The majority based this holding on the fact that ADWR’s legal availability regulation preceded the Arizona Legislature’s adoption of the legal availability requirement. The original adequate water supply statute simply required ADWR to determine whether a proposed development had an adequate water supply, a term that the Legislature did not further define. ADWR subsequently adopted its regulation specifying that it would evaluate whether the water supply for a proposed development would be “continuously, legally and physically available” for 100 years and narrowly defining “legal” availability to mean that a private water company had secured a CC&N from the Corporation Commission. Twelve years later, in 2007, the Legislature amended the adequate water supply statute and for the first time incorporated ADWR’s “continuously, legally and physically available” requirement into the statute. On this basis, the Supreme Court applied the “prior-construction” canon of statutory interpretation to conclude that when the Legislature amended the assured water supply statute in 2007 and incorporated ADWR’s existing regulatory language, it “amended the statute to adopt ADWR’s definition” of adequate water supply, including ADWR’s narrow definition of “legal” availability.
Implications for Future Development in Arizona
Although the Court’s holding is based on a rarely-invoked canon of statutory interpretation, the practical implications of the decision for Arizona could be significant. Most immediately, the decision clears the way for the Tribute development to proceed. More generally, the decision authorizes ADWR to review other proposed developments under its current, narrow definition of “legal” availability. This may make the adequate water supply process easier and more predictable for other developments similar to Tribute that face conflicting claims based on unquantified federal reserved water rights.
Even more broadly, the Court’s reasoning also may limit the ability of federal reserved water right claimants to use their unquantified claims as a basis for objecting to other types of state-issued water permits and approvals. On this point, the Court reaffirmed a long-standing principle that “ADWR does not have the authority to quantify BLM’s rights; that is the exclusive domain of the Gila Adjudication.” [Opinion, ¶ 32.] The Court also noted that it has historically “construe[d] federal reserved water rights narrowly due to their ‘disruptive effect in prior appropriation jurisdictions.’” [Opinion, ¶ 12, quoting In re General Adjudication of All Rights to Use Water in the Gila River System and Source, 231 Ariz. 8, 13 ¶ 16 (2012).] Further, the Court noted that its prior “caselaw also disfavors consideration of unquantified federal reserved water rights.” [Opinion, ¶ 33.] Based on these established standards, the Court “decline[d] Plaintiffs’ implicit invitation to transform ADWR, by judicial fiat, into a forum for anticipatory injunctive relief through regulation based upon unquantified federal reserved water rights.” [Opinion, ¶ 37.]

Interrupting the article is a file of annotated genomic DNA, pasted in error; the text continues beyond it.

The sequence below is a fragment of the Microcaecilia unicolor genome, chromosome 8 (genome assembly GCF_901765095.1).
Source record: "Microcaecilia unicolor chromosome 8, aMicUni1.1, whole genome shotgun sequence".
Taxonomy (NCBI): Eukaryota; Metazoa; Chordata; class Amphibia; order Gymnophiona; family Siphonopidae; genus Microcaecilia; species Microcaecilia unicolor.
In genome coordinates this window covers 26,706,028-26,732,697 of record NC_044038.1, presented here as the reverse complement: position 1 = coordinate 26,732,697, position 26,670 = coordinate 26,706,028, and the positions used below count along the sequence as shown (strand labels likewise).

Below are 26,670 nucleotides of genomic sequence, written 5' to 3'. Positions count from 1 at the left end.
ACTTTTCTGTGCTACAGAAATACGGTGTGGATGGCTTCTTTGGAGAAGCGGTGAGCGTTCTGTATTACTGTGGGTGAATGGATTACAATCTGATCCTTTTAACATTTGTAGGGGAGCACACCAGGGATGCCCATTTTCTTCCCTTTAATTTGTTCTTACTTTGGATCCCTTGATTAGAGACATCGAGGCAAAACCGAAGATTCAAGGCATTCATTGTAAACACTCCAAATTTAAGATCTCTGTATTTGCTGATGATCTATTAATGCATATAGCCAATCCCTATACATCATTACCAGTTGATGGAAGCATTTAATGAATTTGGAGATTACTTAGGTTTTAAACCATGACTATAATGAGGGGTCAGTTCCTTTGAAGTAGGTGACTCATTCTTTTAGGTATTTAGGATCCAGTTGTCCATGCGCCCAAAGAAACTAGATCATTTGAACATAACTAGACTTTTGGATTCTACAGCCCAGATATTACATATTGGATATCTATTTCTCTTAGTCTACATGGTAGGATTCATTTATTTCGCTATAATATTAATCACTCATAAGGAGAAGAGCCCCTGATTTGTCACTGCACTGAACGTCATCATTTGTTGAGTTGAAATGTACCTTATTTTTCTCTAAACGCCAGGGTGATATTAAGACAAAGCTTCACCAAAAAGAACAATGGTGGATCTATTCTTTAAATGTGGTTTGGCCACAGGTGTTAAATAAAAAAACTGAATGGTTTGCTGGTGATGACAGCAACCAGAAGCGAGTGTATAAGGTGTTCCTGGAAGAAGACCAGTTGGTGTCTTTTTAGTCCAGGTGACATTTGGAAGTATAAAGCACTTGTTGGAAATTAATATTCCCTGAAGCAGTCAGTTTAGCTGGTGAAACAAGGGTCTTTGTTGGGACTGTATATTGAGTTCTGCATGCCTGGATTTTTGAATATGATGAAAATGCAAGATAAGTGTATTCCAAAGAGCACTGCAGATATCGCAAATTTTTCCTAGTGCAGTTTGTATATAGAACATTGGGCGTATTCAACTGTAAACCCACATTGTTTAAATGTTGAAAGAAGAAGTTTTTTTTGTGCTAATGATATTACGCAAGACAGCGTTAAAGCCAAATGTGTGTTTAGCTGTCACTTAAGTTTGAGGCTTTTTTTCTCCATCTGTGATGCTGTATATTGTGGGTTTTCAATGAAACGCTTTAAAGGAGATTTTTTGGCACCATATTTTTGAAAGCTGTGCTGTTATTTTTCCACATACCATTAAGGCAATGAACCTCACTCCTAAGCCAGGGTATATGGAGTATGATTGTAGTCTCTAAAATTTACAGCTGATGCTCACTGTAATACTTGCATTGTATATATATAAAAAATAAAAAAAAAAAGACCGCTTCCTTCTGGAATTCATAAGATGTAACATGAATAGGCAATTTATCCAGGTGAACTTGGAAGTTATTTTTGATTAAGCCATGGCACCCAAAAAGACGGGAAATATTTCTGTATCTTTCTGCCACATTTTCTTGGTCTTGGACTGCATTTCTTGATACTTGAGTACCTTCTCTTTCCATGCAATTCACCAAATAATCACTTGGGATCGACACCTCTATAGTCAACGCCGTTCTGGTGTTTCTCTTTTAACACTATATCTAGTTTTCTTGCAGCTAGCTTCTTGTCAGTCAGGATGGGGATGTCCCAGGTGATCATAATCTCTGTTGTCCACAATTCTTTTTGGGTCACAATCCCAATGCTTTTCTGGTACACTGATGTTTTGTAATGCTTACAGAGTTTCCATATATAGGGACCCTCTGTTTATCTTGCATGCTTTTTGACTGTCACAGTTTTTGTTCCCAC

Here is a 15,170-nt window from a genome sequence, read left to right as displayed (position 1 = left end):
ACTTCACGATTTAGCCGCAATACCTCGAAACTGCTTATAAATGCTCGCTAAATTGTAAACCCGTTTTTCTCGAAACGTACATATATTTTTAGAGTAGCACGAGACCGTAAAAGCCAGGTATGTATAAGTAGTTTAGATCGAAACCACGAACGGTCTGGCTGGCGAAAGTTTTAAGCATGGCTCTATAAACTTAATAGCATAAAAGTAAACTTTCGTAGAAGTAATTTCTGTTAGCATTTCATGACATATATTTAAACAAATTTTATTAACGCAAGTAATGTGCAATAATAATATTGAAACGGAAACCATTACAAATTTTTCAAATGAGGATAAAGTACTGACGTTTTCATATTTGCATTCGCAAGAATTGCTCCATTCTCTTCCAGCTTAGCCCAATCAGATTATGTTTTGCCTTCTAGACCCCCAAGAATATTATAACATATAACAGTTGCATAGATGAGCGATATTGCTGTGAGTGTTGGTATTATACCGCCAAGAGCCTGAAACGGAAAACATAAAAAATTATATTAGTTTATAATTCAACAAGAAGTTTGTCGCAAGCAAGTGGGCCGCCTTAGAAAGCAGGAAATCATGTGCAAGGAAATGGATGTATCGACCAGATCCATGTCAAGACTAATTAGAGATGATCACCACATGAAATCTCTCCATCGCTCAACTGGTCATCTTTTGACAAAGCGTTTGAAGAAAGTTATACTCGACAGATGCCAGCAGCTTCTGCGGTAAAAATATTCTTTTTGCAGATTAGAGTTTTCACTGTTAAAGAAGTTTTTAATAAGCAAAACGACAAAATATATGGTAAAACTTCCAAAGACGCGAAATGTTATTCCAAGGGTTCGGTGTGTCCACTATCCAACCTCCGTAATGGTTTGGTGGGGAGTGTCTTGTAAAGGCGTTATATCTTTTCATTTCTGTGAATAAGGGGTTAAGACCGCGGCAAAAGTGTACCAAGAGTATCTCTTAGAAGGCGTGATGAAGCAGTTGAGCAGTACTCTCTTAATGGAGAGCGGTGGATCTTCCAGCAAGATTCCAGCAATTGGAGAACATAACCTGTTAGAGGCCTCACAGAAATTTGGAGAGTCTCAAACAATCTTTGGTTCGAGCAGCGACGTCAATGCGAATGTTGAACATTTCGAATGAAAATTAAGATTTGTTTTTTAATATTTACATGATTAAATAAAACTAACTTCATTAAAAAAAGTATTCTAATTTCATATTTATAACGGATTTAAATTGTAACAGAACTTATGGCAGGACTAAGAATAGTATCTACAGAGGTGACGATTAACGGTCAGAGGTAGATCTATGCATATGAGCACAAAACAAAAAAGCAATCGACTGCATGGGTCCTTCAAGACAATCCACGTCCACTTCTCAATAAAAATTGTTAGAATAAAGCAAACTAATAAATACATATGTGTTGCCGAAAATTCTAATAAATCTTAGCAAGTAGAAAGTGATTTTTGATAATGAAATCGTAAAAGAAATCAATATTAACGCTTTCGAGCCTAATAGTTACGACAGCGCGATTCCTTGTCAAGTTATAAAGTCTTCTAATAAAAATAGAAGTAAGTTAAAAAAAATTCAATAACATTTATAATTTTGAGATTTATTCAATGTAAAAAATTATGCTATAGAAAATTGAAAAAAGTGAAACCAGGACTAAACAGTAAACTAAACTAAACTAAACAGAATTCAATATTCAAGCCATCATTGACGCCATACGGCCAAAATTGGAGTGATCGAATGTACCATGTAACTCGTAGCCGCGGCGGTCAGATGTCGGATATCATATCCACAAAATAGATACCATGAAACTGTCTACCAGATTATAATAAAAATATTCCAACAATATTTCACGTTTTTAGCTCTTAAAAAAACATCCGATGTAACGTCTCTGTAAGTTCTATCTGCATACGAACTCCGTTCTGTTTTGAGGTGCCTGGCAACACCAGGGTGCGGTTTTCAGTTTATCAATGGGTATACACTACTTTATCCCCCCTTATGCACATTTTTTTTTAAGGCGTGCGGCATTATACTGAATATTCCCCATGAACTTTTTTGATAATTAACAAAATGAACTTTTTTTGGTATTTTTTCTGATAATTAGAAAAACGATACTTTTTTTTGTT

In light of these statements by the Court, unquantified federal reserved right claims will not provide a sufficient basis for future objections to state law-based permits and approvals issued by ADWR. Until federal claims are quantified by the Gila Adjudication court, they will be just that – unquantified claims – and not an effective means of blocking ADWR’s actions under state statutes addressing water management in Arizona.